After all, the starting point for atheistic materialism is the equation nobody times nothing equals everything. What could possibly be more irrational?

Making up an imaginary being to account for everything would be more irrational. Making up more claims to support the original claim piles irrationality on top of irrationality.

Science provides much more compelling answers to both the origin of the universe and the origin of species than the answers provided by a young-earth creationist like MacArthur. Whenever MacArthur, or a member of his family, is sick, he does what any atheist would do, he makes a bee-line for that bastion of Methodological Naturalism, viz. science-based medicine. When it comes down to saving his miserable life, the theist’s beliefs in immaterial causation miraculously disappear.

H/T: Austin Cline, Dana Hunter.

27 thoughts on “The Thanksgiving Dilemma”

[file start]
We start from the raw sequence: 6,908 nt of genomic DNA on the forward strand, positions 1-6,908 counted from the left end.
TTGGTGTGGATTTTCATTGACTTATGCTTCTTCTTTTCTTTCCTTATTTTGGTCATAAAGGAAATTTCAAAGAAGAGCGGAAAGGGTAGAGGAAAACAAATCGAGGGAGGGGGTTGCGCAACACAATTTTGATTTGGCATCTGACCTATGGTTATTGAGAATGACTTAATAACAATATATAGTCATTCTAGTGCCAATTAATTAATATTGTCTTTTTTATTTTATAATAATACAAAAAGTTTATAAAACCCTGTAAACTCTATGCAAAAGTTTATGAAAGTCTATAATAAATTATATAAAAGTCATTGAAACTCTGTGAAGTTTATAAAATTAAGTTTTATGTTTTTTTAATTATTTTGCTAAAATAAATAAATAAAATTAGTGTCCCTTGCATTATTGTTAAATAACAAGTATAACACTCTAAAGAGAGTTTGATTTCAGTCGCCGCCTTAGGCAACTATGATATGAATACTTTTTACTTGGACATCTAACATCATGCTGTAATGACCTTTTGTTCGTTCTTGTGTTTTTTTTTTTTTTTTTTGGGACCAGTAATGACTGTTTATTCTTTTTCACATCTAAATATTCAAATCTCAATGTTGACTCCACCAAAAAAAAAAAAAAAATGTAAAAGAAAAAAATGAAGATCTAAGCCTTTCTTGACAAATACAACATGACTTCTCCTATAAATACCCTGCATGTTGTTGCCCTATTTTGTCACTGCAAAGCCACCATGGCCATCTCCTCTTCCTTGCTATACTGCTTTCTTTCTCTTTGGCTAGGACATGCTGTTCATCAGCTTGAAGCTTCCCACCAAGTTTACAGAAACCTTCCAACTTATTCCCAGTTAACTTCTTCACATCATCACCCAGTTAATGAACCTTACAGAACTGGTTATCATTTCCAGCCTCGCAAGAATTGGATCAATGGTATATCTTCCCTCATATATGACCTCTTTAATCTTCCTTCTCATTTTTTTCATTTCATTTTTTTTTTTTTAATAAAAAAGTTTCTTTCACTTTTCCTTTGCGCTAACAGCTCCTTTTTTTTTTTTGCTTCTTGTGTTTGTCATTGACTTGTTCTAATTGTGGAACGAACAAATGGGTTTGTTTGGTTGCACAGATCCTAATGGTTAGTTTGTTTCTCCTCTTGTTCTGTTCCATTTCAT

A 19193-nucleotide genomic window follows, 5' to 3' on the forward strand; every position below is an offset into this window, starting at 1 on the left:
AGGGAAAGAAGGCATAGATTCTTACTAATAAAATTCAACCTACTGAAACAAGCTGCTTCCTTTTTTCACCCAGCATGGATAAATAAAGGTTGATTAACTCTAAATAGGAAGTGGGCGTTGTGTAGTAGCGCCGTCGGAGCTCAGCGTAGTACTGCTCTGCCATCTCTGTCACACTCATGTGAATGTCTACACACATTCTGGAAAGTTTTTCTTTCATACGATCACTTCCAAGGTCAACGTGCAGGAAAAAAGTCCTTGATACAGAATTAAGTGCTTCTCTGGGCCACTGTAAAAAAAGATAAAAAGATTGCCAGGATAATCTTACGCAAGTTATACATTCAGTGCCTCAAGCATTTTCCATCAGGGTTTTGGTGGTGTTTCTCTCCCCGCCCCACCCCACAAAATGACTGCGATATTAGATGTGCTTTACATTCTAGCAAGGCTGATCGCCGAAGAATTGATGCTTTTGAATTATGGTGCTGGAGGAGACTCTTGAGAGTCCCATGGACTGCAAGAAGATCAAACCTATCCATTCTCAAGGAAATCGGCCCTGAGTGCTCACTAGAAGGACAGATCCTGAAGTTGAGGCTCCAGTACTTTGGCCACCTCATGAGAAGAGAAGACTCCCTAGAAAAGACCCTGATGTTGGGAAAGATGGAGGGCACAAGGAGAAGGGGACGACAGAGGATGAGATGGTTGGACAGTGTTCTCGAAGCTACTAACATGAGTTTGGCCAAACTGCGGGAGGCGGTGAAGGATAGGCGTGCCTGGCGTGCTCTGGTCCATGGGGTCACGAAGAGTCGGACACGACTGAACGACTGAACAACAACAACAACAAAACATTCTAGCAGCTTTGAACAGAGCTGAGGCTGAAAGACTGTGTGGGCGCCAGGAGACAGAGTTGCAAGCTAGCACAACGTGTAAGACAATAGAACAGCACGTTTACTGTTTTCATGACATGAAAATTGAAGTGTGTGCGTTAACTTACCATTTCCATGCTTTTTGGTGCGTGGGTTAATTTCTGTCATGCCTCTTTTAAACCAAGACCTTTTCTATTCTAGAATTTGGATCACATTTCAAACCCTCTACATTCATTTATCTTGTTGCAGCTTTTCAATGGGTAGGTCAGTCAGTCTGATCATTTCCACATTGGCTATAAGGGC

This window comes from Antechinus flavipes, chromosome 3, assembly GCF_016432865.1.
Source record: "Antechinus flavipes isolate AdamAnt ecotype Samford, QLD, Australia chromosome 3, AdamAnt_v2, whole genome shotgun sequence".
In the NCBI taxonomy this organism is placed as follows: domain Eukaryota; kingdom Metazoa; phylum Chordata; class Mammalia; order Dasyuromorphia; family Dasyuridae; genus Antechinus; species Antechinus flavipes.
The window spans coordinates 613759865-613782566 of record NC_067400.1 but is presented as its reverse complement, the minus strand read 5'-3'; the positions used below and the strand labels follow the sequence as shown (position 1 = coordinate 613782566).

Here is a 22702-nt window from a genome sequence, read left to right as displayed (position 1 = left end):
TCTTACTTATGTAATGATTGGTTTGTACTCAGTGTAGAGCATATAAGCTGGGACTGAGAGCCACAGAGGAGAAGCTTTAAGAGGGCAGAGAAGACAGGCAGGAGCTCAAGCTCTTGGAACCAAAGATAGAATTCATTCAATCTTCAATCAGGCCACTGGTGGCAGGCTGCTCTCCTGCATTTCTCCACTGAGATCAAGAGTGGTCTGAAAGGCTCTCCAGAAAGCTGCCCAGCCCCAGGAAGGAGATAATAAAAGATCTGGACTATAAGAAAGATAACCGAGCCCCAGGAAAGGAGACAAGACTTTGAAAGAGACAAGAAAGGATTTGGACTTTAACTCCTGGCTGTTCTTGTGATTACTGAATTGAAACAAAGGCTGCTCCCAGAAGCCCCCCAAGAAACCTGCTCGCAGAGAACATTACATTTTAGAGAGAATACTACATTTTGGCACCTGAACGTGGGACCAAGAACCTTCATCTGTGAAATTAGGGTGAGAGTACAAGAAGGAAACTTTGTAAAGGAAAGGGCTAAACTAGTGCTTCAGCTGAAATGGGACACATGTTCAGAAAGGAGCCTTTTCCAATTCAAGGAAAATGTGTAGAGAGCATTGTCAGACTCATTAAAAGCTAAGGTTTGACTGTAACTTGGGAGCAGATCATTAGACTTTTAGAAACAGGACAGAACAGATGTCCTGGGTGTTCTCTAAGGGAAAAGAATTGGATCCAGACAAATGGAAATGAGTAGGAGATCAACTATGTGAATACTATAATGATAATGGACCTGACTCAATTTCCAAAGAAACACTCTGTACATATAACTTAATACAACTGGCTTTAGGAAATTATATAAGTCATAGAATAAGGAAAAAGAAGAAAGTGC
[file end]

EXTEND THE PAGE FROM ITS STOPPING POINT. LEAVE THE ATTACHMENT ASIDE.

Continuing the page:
1. I agree with rafflaw. As an atheist, I believe any credit ever given to God for anything is misplaced, usually the actual credit goes to some human that gave some minutes of their life or fortune to make life easier for somebody else.

    Thank the firemen that have died saving lives, the police that have died stopping criminals that would have preyed upon you, the soldiers that have died to protect you. Thank the parents and grandparents that endured hardships and loss to give you a better life, thank the siblings, aunts and uncles and relatives that have stepped up when they were needed. Thank the myriad engineers, doctors and lab technicians that have made your safety and well being their life’s work, thank the tiny percentage of people with the courage to donate their bodies to science to help humanity make progress and extend life.

    There are plenty of people to be thankful for, some of the debt we owe to others cannot ever be repaid to them. What we can do instead is repay their kindness to us by passing it along to others.

  2. Did I miss something? I thought the Pilgims were thanking the Indians for helping them survive. When you are thanking your fellow humans for their help why does God have to come into it?

    It is amazing how Chritians and other religious groups thing the have a monopoly on morals.. Have they looked around at their fellow religionists lately? Murder, child rape, just to name a few. How blind can they be?